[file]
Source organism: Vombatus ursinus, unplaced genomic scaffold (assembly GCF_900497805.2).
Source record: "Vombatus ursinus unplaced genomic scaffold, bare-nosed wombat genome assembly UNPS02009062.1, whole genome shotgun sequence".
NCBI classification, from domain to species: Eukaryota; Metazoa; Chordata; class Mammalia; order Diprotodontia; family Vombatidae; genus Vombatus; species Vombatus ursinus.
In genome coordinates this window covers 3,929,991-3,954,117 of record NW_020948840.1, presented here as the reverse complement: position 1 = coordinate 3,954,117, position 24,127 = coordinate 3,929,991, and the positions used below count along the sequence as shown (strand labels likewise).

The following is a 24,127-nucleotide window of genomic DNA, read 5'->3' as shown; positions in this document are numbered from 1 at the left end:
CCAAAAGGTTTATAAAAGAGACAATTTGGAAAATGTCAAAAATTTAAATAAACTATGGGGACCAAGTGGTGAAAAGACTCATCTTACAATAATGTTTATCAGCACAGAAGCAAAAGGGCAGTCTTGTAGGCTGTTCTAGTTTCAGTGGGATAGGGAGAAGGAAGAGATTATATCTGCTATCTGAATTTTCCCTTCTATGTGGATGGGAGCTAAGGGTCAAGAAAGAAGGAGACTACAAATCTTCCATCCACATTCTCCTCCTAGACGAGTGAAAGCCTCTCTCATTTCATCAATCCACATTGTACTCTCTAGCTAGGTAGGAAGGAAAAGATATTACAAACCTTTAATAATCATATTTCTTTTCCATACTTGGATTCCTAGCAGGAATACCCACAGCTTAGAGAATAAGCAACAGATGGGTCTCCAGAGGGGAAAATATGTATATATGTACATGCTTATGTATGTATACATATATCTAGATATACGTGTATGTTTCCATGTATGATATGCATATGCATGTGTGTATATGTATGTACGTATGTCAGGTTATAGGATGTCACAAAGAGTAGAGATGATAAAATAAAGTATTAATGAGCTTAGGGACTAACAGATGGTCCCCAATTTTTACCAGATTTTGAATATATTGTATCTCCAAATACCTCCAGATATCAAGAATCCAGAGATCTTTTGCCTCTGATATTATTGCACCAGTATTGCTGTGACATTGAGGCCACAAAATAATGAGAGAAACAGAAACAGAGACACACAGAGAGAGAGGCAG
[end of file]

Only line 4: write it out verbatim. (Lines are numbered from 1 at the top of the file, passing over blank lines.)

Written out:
In genome coordinates this window covers 3,929,991-3,954,117 of record NW_020948840.1, presented here as the reverse complement: position 1 = coordinate 3,954,117, position 24,127 = coordinate 3,929,991, and the positions used below count along the sequence as shown (strand labels likewise).